The relationship between voltage and concentration can be described through linear fitting. In ranges from 250µM to 20mM, it is:


In ranges from 1µM to 100µM, it is:


$C$ refers to the glucose concentration in terms of µmol/L, and $V$ is the detected voltage with unit $V$.

In the high concentration range from 250µM to 20mM, the detector exhibits a high degree of linearity with a sensitivity of 58µV/µM, while in the low concentration range from the 1µM to 100µM, the sensitivity reaches 0.12V/µM. The detection limit reaches 1µM, which is 1000 times lower than many home blood glucose biosensors, and much lower than the latest reported electrochemical glucose biosensors [18-19].

In addition, in our experiment, the received signal is displayed on an oscilloscope and shows that the response is immediate and will decay after about 20s, indicating a prompt detection response.


A compact chemiluminescence detector for glucose measurement with high sensitivity and a large detection range is reported and evaluated in terms of reliability. The driving voltage can be as low as 20-27V using 300 nm Ta2O5 by PVD as the dielectric layer, and a 1kΩ heater is integrated into the chip to maintain the Teflon’s hydrophobic properties. The detector can be reused after applying a voltage of 33V for 5 min. The detector’s limit can be 1µM and the range is from 1µM to 20mM. Future work will focus on improving glucose detection and further system integration.


This research was supported by the National Science Foundation of China under grant No. 61176110.


  1. S. K. Fan, C. Hashi and C. J. Kim, "Manipulation of multiple droplets on N×M grid by cross-reference EWOD driving scheme and pressure-contact packaging," in 16th IEEE Annual International Conference on Micro Electro Mechanical Systems, Kyoto, 2003, pp. 694-697.
    doi: 10.1109/MEMSYS.2003.1189844
  2. F. Mugele and J. C. Baret, "Electrowetting: from basics to applications," Journal of Physics: Condensed Matter, vol. 17, pp. 705, 2005.
    doi: 10.1088/0953-8984/17/28/R01
  3. R. B. Fair, "Digital microfluidics: is a true lab-on-a-chip possible?" Microfluidics and Nanofluidics, vol. 3, pp. 245-281,2007.
    doi: 10.1007/s10404-007-0161-8
  4. Y. H. Chang, G. B. Lee, F. C. Huang, Y. Y. Chen and J. L. Lin, "Integrated polymerase chain reaction chips utilizing digital microfluidics," Biomedical Microdevices, vol. 8, pp. 215, 2006.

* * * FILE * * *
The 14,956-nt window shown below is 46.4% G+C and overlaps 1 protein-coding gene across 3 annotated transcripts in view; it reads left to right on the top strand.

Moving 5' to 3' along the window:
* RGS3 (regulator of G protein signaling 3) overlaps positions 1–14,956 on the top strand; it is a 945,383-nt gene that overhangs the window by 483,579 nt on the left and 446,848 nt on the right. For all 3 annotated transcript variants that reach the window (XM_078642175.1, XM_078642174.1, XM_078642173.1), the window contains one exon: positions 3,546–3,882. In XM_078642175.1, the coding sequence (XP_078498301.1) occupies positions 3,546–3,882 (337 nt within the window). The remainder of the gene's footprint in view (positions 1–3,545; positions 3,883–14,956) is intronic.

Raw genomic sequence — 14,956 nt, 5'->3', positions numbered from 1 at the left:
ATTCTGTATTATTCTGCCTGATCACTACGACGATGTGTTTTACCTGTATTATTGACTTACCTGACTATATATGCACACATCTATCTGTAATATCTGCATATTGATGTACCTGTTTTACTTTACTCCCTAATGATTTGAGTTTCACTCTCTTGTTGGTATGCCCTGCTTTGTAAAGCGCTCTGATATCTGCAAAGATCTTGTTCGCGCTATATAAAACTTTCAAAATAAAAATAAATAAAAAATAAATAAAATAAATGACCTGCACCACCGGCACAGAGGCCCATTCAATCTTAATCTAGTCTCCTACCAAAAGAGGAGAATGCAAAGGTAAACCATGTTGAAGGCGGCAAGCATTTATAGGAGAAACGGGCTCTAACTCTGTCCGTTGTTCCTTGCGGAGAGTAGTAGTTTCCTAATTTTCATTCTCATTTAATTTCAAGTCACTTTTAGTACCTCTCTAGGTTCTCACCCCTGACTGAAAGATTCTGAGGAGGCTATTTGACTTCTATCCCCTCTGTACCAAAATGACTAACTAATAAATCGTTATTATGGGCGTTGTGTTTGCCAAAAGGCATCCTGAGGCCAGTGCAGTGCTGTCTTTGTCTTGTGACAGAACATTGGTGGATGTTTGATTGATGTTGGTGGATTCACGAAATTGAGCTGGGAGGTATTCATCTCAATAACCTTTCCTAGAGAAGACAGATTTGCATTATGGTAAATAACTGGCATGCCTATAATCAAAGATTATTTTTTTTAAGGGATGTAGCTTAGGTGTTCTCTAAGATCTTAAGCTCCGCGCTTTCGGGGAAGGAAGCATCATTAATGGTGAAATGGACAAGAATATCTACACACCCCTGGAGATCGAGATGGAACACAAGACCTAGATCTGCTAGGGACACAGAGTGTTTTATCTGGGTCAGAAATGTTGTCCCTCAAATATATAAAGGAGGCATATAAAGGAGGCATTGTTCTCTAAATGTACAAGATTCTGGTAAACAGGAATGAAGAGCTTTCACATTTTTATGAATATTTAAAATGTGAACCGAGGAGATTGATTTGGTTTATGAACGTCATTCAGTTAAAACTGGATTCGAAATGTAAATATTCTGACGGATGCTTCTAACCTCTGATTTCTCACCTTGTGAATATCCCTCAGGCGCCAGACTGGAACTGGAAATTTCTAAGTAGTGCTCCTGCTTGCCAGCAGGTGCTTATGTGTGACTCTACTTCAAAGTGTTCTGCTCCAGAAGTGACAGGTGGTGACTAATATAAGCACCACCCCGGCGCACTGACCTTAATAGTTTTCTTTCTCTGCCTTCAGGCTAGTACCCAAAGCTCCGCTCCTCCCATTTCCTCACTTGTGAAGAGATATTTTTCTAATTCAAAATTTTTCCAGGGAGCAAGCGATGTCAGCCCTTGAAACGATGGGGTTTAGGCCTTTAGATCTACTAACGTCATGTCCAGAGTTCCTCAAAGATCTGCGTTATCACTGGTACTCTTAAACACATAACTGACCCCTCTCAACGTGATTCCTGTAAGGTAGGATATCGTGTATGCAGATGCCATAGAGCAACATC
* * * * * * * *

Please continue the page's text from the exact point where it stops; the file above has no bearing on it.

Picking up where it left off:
doi: 10.1007/s10544-006-8171-y
  5. R. Sista, Z. Hua, et al., "Development of a digital microfluidic platform for point of care testing," Lab on a Chip, vol. 8, pp. 2091, 2008.
    doi: 10.1039/B814922D
  6. I. A. Eydelnant, U. Uddayasankar, B. B. Li, M. W. Liao and A. R. Wheeler, "Virtual microwells for digital microfluidic reagent dispensing and cell culture," Lab on a Chip, vol. 12, pp. 750, 2012.
    doi: 10.1039/C2LC21004E
  7. Y. Yu, J. Chen and J. Zhou, "Parallel-plate lab-on-a-chip based on digital microfluidics for on-chip electrochemical analysis," Journal of Micromechanics and Microengineering, Vol. 24, pp. 015020, 2014.
    doi: 10.1088/0960-1317/24/1/015020
  8. L. J. Kricka, "Clinical applications of chemiluminescence,"Analytica Chimica Acta, vol. 500, pp. 279, 2003.
    doi: 10.1016/S0003-2670(03)00809-2
  9. L. Gámiz-Gracia, A. M. García-Campaña, J.F. Huertas-Pérez and F.J. Lara, "Chemiluminescence detection in liquid chromatography: Applications to clinical, pharmaceutical, environmental and food analysis—A review," Analytica Chimica Acta, vol. 640, pp. 7, 2009.
    doi: 10.1016/j.aca.2009.03.017
  10. M. G. Pollack, V. K. Pamula, V. Srinivasan and A. E. Eckhard, "Applications of electrowetting-based digital microfluidics in clinical diagnostics digital microfluidics in clinical diagnostics," Expert Review of Molecular Diagnostics, vol. 11(4), pp. 393, 2011.
    doi: 10.1586/erm.11.22
  11. K. Choi, A. Ng, et al., "Automated Digital Microfluidic Platform for Magnetic-Particle-Based Immunoassays with Optimization by Design of Experiments," Analytical Chemistry, vol. 85, pp. 9638, 2013.
    doi: 10.1021/ac401847x
  12. X. Zeng, K. Zhang, J. Pan, G. Chen, A.Q. Liu, S.K. Fan and J. Zhou, "Chemiluminescence detector based on a single planar transparent digital microfluidic device," Lab on a Chip, vol. 13, pp. 2714, 2013.
    doi: 10.1039/C3LC50170A
  13. X. Zeng, K. Zhang, G. Tao, Z. Zeng, S. K. Fan, and J. Zhou, "Recoverable electrowetting-on-dielectric device in chemiluminescence enzymatic detector," Japanese Journal of Applied Physics, vol. 53(6), pp. 060304, 2014.
    doi: 10.7567/JJAP.53.060304
  14. V. Srinivasan, V. Pamula, M. Pollack and R. Fair, "a digital microfluidic biosensor for multianalyte detection," in 16th IEEE Annual International Conference on Micro Electro Mechanical Systems, Kyoto, 2003, pp.327-330.
    doi: 10.1109/MEMSYS.2003.1189752
  15. V. Srinivasan, V. Pamula and R. Fair," An integrated digital microfluidic lab-on-a-chip for clinical diagnostics on human physiological fluids," Lab on a Chip, vol. 4, pp. 310, 2004.
    doi: 10.1039/B403341H
  16. G. Perry, F. Lapierre, Y. Coffinier, V. Thomy and R. Boukherroub, "Superhydrophobicity and Graphene Oxide Nanosheets to Prevent Biofouling in EWOD based Lab-on-chip Devices," in 222nd Meeting of ECS, Honolulu, 2012, pp. 2777.
  17. J. Ocaña-González, M. Ramos-Payán, et al., "Application of chemiluminescence in the analysis of wastewaters – A review," Talanta, vol. 122, pp. 214–222, 2014.
    doi: 10.1016/j.talanta.2014.01.028
  18. W. Zhao, Y. Ni, Q. Zhu, R. Fu, X. Huang and J. Shen, "Innovative biocompatible nanospheres as biomimetic platform for electrochemical glucose biosensor," Biosensors and Bioelectronics, vol. 44, pp. 1, 2013.
    doi: 10.1016/j.bios.2012.12.036
  19. J. D. Newman, and A. P. F. Turner, "Home blood glucose biosensors: a commercial perspective," Biosensors and Bioelectronics, vol. 20, pp. 2435, 2005.
    doi: 10.1016/j.bios.2004.11.012


  • There are currently no refbacks.

Copyright © 2011-2018 AUSMT ISSN: 2223-9766